How does export limit for solar work?
Solar export limits are in place to protect grid infrastructure and to prevent over voltage. When too much power is exported to the grid the voltage increases and causes your systems inverter to ramp down and protect itself and in turn reduce the voltage.
All grid connected solar systems must be approved by the network and all export is subject to approval. Typically in Australia 5kW per phase can be exported to the grid. So your average single phase property can export 5kW per hour back to the grid. Now if you were exporting 5kW per hour for 10 hours this would be 50kW per day you were exporting, still quite a bit. If you have dual phase you can export double this capacity (10kW) and if you have three phase you can triple this capacity (15kW).
For residential properties the maximum solar inverter capacity that can be installed is 10kW per phase. You can then oversize this by 33% with panel capacity and still claim the STC rebate. Some inverter will allow 50% panel oversizing but you cannot claim the STC rebate for the additional 17% capacity.
Standard Solar Capacity Allowance for Grid Approval
You might be wondering, why would install a larger inverter than 5kW if thats the maximum export at my single phase property? Well there are two main reasons.
Firstly, the extra capacity goes towards your daytime load. As your daytime consumption increases the systems production ramps up to meet that load whilst feeding the maximum allowed back to the grid. Therefore you can potentially cover all of your daytime load whilst still exporting the maximum allowance back to the grid. See this 13.3kW with 10kW inverter capacity below and see the inverter increases production to meet the load plus 5kW export:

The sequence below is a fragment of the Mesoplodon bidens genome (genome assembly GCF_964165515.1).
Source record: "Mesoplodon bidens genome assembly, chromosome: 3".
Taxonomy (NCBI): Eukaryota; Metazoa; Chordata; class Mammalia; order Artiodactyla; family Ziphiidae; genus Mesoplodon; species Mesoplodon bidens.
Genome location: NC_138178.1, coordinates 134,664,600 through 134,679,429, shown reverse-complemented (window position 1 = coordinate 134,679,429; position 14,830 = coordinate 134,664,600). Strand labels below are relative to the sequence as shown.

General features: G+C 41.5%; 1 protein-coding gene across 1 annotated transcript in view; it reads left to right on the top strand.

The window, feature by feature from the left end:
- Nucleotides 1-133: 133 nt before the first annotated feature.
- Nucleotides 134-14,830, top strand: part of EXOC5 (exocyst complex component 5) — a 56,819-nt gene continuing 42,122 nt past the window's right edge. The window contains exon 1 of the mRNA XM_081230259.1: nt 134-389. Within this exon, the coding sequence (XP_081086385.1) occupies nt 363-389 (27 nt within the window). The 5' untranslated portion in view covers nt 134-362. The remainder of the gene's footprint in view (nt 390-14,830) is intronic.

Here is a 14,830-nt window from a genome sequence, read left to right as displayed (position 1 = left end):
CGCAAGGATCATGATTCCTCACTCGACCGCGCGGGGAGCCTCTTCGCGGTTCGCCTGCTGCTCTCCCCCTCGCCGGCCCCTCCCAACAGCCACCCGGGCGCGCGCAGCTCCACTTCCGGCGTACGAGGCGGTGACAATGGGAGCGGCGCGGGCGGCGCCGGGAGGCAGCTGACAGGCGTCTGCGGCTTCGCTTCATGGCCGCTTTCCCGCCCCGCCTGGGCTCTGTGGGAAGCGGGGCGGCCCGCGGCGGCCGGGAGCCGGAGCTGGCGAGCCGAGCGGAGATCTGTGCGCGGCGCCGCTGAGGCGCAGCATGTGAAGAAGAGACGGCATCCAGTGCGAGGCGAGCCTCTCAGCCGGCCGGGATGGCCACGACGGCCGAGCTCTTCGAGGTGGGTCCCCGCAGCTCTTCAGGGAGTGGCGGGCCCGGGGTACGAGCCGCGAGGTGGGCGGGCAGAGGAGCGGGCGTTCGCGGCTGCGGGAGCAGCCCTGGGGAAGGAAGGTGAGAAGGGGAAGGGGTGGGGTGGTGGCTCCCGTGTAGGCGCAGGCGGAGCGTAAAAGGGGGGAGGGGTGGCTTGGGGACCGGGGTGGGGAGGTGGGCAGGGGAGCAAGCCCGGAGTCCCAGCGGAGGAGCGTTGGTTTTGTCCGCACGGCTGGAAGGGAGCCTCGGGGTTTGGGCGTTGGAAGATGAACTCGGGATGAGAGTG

Secondly, a 5kW inverter, for example, rarely produces 5kW even with 6.6kW of Solar PV installed. Even on a perfect sunny day the system takes a while to ramp up to maximum performance. You also have cloud cover, shorter winter days and the orientation of the panels to consider and the fact that a larger system will always produce more at these times. Below shows a 6.6kW system on the left and on the right it shows the extra production potential of a 13.3kW system.
6.6kW Monitoring (Clear Day)
Same 6.6kW with extra production possible with a 13.3kW system
Solar in Australia is such a good investment assisted by a Federal Government rebate as well as getting paid for exporting power to the grid (yes, for less than we pay for power but for much more than it costs you to produce with your system) so by maximising your system capacity you are increasing your solar yield, savings and profits from your investment.
If you are a very low daytime user and you opt for the largest system possible there will be some clipping and some reduction in potential yield but you might be surprised with how much more you can still save and benefit. In the 13.3kW example below we see the inverter clipping due to the 5kW export limit but note the daily production in the top right its still much higher than we see from a 6.6kW system (above).
Clipping on a 13.3kW System – 5kW Export limit
Extra production that would have been produced without the export limit of 5kW
Typical Export limit loss over the year (examples)
- 5kW inverter + 6.6kW of solar panels (no export limiting): 0% loss
- 6kW inverter + 8kW of solar panels: 3% loss
- 7kW inverter + 9kW of solar panels: 7% loss
- 8kW inverter + 10kW of solar panels: 10% loss
- 10kW Inverter + 13kW of solar panels: 13% loss
For commercial 3 phase installations we can apply for full export. A network fee may be applicable but this can be discussed and added to the quotation initially upon request.